Releasing one film a year that is five-star memorable is a feat for sure, but having two masterworks within a twelve month period that both sport high marks is insanity.  But that’s the whole vibe of indie filmmaker Quentin Dupieux, an auteur who prides himself on creating original work that boggles the mind at a record pace.  Whether it be the trippy tire from hell flick "Rubber" or the mesmerizing cult fav "Wrong" (also released this year!), Dupieux is a talented filmmaker not to be ignored.  His latest five-star opus titled "Wrong Cops," takes its roots from "Wrong" and then goes the comedic route showing some salty police doing some very naughty things – so wrong it’s right.  We had to get more info on the world of Dupieux and his films so we sat down and chatted one-on-one with the illusive filmmaker.  Music, performances and Grace Zabriskie – welcome filmmaker...





You’re quite a mysterious figure when it comes to your film work and inspirations – even the press notes have little to no info.  Since you come from a heavy musical background where did the passion and drive for making films come from?

Quentin Dupieux:  Nobody knows it, but I started by making short films.  I was doing stupid short films when I was fifteen and I started music much later.  So my passion for movies comes from my childhood and I always wanted to do movies.  So I started the training very young – I was doing films in the backyard with friends.  It was not good at all, but I tried really hard.

"Wrong Cops" is right on the tail of your last flick "Wrong."  Even though the theme of things askew runs rampant through all your films, are the name and themes truly just a coincidence?

QD: Well, the idea from "Wrong Cops" came to me when I was shooting "Wrong" and the idea came from the character of the cop played by Mark Burnham.  I just loved this guy and the character he was playing.  He was this terrible cop; mean, stupid and I loved it so much I thought we should do a film just with him.  Then we did it because the idea was interesting – to make a movie that was a small dot of the world of the other movie.  Both movies are connected and almost the same world, but different and the reverse.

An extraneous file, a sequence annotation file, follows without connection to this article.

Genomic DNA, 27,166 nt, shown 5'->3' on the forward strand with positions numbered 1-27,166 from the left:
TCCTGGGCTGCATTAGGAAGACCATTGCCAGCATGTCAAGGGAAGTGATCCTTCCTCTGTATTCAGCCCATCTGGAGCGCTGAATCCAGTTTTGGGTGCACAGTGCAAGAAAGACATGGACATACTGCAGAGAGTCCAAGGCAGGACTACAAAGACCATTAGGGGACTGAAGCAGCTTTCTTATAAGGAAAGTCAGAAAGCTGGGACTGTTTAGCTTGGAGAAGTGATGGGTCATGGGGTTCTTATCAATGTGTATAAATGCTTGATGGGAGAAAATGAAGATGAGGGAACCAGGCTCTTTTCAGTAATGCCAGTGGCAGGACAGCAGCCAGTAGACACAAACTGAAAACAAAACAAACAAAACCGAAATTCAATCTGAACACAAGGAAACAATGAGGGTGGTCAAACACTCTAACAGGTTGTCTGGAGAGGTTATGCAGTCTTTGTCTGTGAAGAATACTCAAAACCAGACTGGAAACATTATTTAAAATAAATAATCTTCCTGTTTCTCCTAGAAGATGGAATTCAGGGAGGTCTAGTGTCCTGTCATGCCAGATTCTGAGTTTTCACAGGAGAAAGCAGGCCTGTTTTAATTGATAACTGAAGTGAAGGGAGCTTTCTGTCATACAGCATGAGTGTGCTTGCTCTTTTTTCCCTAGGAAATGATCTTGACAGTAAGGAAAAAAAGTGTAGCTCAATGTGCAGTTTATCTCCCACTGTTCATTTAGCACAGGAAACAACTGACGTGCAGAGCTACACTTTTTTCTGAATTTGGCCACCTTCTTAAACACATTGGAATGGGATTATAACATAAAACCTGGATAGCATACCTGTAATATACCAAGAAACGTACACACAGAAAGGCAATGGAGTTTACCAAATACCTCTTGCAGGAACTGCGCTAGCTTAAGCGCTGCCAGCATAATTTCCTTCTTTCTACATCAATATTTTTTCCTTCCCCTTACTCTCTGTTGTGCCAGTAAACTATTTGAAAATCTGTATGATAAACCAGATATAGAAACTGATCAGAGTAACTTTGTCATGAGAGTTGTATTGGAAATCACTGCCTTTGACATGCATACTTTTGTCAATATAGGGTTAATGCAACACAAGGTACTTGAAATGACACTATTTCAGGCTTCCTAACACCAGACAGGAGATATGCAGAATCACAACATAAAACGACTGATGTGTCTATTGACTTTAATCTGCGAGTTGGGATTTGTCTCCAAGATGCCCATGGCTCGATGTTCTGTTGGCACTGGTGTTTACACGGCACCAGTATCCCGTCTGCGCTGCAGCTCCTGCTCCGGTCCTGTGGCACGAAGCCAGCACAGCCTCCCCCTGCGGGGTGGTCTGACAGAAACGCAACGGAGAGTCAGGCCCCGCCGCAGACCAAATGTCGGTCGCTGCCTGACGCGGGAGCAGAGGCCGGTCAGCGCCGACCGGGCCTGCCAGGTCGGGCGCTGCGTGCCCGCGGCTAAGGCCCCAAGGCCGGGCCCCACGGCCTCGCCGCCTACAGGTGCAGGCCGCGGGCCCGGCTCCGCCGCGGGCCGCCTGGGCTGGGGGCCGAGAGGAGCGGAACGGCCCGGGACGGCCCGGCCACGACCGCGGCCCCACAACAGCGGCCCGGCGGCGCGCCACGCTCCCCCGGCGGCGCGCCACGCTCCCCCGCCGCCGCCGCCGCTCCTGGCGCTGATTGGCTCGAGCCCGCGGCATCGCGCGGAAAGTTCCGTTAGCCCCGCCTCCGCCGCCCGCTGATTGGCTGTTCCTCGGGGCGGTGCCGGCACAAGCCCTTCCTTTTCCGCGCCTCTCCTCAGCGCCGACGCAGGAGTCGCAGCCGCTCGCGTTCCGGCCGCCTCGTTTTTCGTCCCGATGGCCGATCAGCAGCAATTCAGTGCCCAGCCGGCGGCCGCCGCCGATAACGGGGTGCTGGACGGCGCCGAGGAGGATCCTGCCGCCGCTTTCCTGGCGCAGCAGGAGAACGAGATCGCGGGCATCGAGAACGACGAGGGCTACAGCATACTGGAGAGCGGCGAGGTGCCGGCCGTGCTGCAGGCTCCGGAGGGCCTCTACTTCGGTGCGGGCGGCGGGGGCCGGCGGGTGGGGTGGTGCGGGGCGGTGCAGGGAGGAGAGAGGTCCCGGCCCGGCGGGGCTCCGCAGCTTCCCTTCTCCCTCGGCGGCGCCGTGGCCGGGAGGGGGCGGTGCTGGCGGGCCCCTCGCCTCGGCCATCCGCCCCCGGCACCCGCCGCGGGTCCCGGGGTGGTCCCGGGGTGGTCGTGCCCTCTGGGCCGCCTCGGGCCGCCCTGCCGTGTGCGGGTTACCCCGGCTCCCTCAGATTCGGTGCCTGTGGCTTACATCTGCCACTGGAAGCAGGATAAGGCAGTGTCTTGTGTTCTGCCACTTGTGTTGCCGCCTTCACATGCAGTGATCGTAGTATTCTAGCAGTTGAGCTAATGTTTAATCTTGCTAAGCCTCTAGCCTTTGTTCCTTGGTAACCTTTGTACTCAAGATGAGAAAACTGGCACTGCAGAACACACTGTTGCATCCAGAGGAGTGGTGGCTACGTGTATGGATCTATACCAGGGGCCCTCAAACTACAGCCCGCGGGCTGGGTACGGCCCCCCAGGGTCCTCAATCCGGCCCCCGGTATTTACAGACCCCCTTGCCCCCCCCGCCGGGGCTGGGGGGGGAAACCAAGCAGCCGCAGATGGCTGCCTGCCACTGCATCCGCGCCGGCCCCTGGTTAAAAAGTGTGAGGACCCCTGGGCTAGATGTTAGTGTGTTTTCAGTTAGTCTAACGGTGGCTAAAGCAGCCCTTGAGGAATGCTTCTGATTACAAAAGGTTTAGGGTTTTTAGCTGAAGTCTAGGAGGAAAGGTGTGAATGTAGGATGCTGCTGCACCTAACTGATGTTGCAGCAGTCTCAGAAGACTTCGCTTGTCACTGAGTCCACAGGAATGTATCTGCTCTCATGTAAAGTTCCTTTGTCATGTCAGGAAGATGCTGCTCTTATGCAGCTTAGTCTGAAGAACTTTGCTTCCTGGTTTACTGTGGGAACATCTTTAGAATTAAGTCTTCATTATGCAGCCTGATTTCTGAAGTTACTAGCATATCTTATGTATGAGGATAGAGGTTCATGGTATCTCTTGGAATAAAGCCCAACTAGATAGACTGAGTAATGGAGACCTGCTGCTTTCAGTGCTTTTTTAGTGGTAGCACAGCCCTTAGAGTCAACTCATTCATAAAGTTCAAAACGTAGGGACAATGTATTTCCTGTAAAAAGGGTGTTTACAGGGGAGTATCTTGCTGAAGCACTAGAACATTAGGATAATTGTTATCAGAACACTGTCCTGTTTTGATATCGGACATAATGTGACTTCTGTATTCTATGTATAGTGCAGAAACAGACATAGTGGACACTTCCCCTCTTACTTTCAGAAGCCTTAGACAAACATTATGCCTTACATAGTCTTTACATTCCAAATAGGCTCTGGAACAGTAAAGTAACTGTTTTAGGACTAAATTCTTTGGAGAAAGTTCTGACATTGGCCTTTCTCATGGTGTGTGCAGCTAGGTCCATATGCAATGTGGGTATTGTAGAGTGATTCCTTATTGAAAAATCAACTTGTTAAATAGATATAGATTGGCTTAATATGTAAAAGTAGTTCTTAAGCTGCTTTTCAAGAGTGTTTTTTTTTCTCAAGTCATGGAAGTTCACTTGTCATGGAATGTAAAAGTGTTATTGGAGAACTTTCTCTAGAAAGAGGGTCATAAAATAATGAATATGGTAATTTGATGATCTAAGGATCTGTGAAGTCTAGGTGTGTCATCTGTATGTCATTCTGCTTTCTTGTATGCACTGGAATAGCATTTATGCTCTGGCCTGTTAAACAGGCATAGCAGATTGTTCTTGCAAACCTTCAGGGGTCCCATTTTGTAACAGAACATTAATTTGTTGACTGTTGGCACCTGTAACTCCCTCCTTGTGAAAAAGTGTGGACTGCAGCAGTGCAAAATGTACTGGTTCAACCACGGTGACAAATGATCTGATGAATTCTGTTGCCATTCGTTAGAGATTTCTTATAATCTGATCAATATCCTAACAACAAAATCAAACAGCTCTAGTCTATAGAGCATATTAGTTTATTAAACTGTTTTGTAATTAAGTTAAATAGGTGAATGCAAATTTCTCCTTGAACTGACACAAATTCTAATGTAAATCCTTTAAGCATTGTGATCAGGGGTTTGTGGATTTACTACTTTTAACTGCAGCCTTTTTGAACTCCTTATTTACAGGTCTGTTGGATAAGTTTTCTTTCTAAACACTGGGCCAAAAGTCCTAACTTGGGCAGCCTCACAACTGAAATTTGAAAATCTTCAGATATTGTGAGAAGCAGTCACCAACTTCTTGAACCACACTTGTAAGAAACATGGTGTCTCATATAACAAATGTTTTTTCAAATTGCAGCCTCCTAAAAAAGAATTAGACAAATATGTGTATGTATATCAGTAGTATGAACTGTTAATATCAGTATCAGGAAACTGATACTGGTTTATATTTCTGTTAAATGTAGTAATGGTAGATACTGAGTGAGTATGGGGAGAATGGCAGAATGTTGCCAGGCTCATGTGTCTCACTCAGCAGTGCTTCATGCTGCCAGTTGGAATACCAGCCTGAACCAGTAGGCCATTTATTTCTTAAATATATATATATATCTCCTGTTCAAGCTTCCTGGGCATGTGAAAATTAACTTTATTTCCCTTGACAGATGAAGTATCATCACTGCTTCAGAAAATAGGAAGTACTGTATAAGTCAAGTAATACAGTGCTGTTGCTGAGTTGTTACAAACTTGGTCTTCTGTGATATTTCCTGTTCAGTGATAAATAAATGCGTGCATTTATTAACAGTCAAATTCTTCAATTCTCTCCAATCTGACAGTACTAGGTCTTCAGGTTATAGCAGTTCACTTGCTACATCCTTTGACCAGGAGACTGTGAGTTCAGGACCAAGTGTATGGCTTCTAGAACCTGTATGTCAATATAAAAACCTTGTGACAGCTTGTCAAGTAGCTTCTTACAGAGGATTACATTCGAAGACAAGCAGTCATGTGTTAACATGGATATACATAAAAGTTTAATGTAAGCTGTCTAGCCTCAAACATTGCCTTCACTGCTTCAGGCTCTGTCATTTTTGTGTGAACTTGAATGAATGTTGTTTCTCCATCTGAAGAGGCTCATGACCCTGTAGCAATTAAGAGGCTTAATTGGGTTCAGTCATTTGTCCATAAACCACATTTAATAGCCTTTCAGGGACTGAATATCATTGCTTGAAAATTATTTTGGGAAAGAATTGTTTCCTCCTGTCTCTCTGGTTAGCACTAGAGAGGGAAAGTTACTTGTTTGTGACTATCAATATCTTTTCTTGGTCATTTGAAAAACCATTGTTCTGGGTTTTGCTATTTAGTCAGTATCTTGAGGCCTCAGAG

Your eclectic cast in "Wrong Cops" is amazing, but my favorite is Duke’s mom Donna played by the underrated Grace Zabriskie.  Can you talk about casting her, working with her and are there going to be any outtakes or extra footage with her on the home release?

QD: Yeah, because before shooting the movie we shot what we call Chapter 1 and I think it’s still online somewhere.  We just shot this fifteen minute short film with Manson, Burnham and Grace - and Grace used to have a bigger part.  She was amazing and it was really incredible to work with her, but when the project because a movie and I had to edit it I had to for pace cut the scenes we did with Grace.

Music has always played an integral part in all your films, but now with "Wrong Cops" it permeates the actual story.  What message does Rough and his song nobody seems to like ultimately say?

QD: There’s no message, but let’s say the music I do for my movie is more like a score - music that gives you some type of emotion.  This time I wanted the music to be a character.  The music I do, what we call electronic music, my personal music I think is really dumb and cool at the same time.  It’s a very basic, stupid music, but I love it.  So I wanted the music to be part of the story and its stupid world.


I’d be remiss not to talk about the five-star Oscar worthy turn by William Fichtner as Master Chang in "Wrong."  How did you ultimately decide to cast him and how much of Master Chang did he bring versus what was on the page?

QD: That’s a great thing – I love this story.  Basically we were trying to find someone strong for that character and we needed someone who was strong on-screen.  He was one of the first we tried and for William he loved the script.  Even if we were poor and we had no real money to offer, he said, ‘Yes – I want to do it.’  And I met William and he told me, ‘Look, I have something in mind and it’s the only thing I see for this character.  If you like it I’m doing it and if you don’t like it I have nothing else.’  And he read a page of this book in this weird Indian, Chinese, German accent and it was so strong and amazing that I was like okay.  We mixed every accent and he came up with this very precise tone and he came on the set and it was exactly the same thing.  He had a specific idea and I did nothing – the only thing I said to him was, ‘Bill, it’s maybe too German.’  That’s the only thing I said to him because he was perfect.  The other funny thing about this story is that from the very beginning when we met he was obsessed with that ponytail.  He told me, ‘I want a ponytail.  I want the best ponytail ever!’  (Laughs)

What’s next for you?

QD: I already shot my next movie and I’m finishing editing – it’s called Réalité.  It’s half in French and half in English and the casting is amazing, you have no idea!